Arroz Con Leche

Growing up I was always amazed at my mother’s ability to mentally retain recipes and execute them flawlessly without ever consulting her cookbook.  Nearly hopeless in the kitchen, God help me if I don’t have a paper printout of the dish with precise, step-by-step instructions.  In the past I have tried to recreate a recipe, oftentimes one that I have watched her prepare countless times, and I inevitably forget something of vast importance.  This recipe, however, is one that I have never failed to prepare properly (as long as I have my notes to glance at!)

Literally translated from Spanish as “Rice with Milk,” the main ingredients are white rice, milk, heavy cream, and sugar.  Arroz con Leche is a simple dish that can be eaten at any time during the year, but is most often consumed in the colder months.  The Latin American answer to the English Rice Pudding, this delectable concoction can be served hot or cold and is typically garnished with a sprinkling of ground cinnamon or cinnamon sticks and a sprig of mint if you want to be fancy.

Although not the most nutritious meal to consume, it is similar to other Latin dishes in that it is calorie-dense and meant to keep you full for many hours.  Rice, when paired with a hearty serving of beans, combines to make a perfect protein and can completely take the place of meat.  This is beneficial to many Mexican residents, both in the past and the present,  as the level of poverty is relatively high, especially in rural areas.  Unfortunately, the lack of portability of this dish does not allow it be served while on the go or while working out in the fields.


6 – 2 inches of a cinnamon stick

2 – 2×1 inch strip of orange rind

5 cups rice

8 cups milk

2 cups heavy cream

3 cup sugar


1/4 cup raisins

Ground cinnamon, for garnish

Add cinnamon sticks, orange rind, and water to a large saucepan.  Boil for 10-15 mins to release flavor.

Add rice and return to a boil  Once the desired temperature has been reached, stir once and turn down to medium/low heat.  Simmer 20 minutes.

Plain white rice, a staple of Latin communities

Let stand for 5-10 minutes to absorb all the liquid.

Remove cinnamon sticks and orange rind.  Fluff to break up any lumps.  DO NOT mash.

Rice after it has been cooked with orange peels and cinnamon

Using a rubber spatula, stir in the milk and sugar. Be mindful to scrape the bottom of the pan to avoid burning the rice.  Simmer over medium-low heat, stirring frequently, (10 to 15 minutes.)

Add milk and stir constantly. Rice will absorb liquid

Add heavy cream.  Simmer over medium low heat, stirring frequently, (10 to 15 minutes.)  If desired, add raisins during this time.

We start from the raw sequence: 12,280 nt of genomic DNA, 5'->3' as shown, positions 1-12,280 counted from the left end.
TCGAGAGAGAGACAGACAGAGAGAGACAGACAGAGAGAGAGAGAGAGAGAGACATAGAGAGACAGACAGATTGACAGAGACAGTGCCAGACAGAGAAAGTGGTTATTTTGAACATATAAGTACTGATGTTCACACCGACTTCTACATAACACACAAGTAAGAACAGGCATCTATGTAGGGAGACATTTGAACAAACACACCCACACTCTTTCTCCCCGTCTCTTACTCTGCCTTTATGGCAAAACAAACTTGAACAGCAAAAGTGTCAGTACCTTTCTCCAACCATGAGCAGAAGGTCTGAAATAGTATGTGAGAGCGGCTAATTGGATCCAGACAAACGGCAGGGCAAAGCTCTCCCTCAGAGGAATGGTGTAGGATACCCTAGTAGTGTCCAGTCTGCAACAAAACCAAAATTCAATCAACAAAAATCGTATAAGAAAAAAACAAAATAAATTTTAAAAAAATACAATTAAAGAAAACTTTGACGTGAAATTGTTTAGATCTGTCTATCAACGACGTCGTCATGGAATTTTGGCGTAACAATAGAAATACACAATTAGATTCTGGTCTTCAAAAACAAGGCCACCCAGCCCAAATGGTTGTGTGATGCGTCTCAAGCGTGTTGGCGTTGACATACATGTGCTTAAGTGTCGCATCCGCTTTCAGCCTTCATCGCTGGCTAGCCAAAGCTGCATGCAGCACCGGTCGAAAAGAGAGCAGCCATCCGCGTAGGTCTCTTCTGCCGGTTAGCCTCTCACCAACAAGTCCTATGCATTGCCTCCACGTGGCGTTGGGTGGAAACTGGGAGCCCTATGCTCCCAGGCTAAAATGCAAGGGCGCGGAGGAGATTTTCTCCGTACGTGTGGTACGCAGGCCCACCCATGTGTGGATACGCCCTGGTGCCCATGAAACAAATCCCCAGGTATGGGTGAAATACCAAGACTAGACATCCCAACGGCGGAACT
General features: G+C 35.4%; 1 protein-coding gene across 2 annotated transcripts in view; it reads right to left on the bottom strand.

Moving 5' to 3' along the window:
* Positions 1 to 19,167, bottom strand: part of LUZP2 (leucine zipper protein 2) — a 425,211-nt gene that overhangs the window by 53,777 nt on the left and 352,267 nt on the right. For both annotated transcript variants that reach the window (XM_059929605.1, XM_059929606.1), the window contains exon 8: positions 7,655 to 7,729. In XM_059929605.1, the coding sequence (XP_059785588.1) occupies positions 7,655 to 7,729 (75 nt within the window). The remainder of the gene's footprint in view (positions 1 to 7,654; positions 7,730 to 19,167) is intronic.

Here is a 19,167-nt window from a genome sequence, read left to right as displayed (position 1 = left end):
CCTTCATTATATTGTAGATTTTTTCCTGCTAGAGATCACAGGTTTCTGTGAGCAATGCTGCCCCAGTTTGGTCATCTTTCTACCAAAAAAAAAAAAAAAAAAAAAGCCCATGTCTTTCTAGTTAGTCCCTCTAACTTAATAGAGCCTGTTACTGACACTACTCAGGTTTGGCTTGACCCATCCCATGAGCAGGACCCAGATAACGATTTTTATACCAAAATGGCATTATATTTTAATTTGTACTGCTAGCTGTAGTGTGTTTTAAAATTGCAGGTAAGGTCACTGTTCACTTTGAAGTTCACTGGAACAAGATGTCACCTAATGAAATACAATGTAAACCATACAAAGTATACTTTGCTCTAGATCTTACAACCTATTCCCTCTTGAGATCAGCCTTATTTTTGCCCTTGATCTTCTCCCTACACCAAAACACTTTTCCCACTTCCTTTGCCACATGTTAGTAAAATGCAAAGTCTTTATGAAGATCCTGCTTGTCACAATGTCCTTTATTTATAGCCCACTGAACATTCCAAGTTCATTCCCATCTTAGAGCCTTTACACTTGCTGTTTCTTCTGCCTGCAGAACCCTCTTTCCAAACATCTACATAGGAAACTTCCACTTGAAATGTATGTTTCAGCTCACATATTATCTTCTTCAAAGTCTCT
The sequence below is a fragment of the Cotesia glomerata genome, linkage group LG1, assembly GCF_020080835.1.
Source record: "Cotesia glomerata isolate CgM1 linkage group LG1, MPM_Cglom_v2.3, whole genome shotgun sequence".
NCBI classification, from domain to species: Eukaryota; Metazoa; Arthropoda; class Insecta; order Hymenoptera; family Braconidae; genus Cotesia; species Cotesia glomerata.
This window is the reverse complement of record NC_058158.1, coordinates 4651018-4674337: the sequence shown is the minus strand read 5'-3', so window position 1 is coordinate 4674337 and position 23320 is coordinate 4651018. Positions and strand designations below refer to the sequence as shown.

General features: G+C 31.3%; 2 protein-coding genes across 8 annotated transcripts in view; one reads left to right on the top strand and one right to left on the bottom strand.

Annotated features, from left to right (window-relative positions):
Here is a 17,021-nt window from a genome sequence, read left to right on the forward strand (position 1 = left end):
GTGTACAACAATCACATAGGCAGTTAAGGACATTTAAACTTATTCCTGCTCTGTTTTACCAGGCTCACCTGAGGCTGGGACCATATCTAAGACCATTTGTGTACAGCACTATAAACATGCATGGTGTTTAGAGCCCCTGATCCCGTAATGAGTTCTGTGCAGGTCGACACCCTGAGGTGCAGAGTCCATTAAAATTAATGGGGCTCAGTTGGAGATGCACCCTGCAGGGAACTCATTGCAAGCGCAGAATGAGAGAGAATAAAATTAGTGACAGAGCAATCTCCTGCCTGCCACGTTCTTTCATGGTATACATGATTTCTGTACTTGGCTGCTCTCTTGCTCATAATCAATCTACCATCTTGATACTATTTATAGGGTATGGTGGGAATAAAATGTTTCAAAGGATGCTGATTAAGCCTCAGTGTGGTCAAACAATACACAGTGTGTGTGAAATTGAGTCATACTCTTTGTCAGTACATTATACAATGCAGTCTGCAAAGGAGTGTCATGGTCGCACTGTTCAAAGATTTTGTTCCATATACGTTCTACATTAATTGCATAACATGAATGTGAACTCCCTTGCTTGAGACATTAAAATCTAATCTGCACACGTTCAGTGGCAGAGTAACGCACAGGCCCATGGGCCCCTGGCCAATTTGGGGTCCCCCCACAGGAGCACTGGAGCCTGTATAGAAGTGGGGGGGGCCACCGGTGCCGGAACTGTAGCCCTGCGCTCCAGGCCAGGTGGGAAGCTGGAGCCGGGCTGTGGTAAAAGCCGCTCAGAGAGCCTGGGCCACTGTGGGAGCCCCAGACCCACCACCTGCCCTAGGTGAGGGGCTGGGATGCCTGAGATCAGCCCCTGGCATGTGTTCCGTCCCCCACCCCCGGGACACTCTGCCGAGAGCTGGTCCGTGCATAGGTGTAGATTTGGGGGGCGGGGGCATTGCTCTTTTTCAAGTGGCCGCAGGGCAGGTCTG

After heavy cream is added, continue stirring

This dish can be served warm or cold, garnished with a sprinkling of ground cinnamon.

Serve and enjoy!


Argueta, Jorge, and Fernando Vilela. Arroz con leche: un poema para cocinar = Rice pudding: a cooking poem. Toronto: Groundwood , 2016. Print.

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“Arroz Con Leche.” Arroz Con Leche — Science Leadership Academy @ Center City. N.p., n.d. Web. 25 Nov. 2016.

“Arroz con Leche – Hispanic Culture | Latino Culture | Latin American Culture.” Hispanic Culture | Latino Culture | Latin American Culture. N.p., 2013. Web. 25 Nov. 2016.

Cuevas, Dr. Marco Polo Hernández. “West Africa and the Origin of Mexican Rice Cultivation and Rice Gastronomy.” West Africa and the Origin of Mexican Rice Cultivation and Rice Gastronomy. N.p., 1970. Web. 25 Nov. 2016.

“Mexican Food: An Short History.” Mexican Food: An Short History. N.p., n.d. Web. 25 Nov. 2016.

“Rice: The gift of the other gods.” Rice: The gift of the other gods : Mexico Cuisine. N.p., n.d. Web. 25 Nov. 2016.

“Spanish Rice Pudding (Arroz con Leche) – Spanish Recipes | don Quijote.” DonQuijote. N.p., n.d. Web. 25 Nov. 2016.

“The Spanish Arroz con Leche.” United Planet Blog. N.p., n.d. Web. 25 Nov. 2016.

“What is the history of Arroz con Leche?” Reference. N.p., n.d. Web. 25 Nov. 2016.


Aguirre, Jennifer (Introduction)

Asparagus Stuffed Chicken & Mushroom Risotto

Hi all!  Sorry for the late reply… I need to start checking my planner more diligently!  My name is Jennifer, but I will answer to almost any variation of the name.  Just don’t whistle at me!  I am in my final semester here at CSUDH and have found that the dreaded “senioritis” is starting to set in.  As much as I enjoy learning and listening to the conversations that arise in class, it’s getting harder and harder to bring myself into a focused state.  I just keep reminding myself that we have less than a month before we finish and I am out of here!  (In the most positive and respectful way)  As fond as I have grown of my surroundings and the familiar faces of my IDS classmates, it’s time to move on and up!

Instead of a favorite food, I chose to share a picture of a dish that I was very proud of.  I am not the best cook and I don’t always derive pleasure from creating in the kitchen, however when I finished this I felt AMAZING.  I slaved over a hot stove one afternoon making mushroom risotto and asparagus and cheese stuffed chicken breasts.  It was something far outside of my comfort zone but I thought that I would make the effort anyway.  I was pleasantly surprised by the outcome.  The cheesy saltiness of the risotto was cut by the addition of rich Portabella mushrooms while the chicken, which had been sprinkled with Parmesan and different seasonings, was cooked to near perfection.  It was juicy and flavorful, a well-paired complement to the crunch of the grilled asparagus.  Add in some wine and votive candles and you have a bona fide romantic dinner.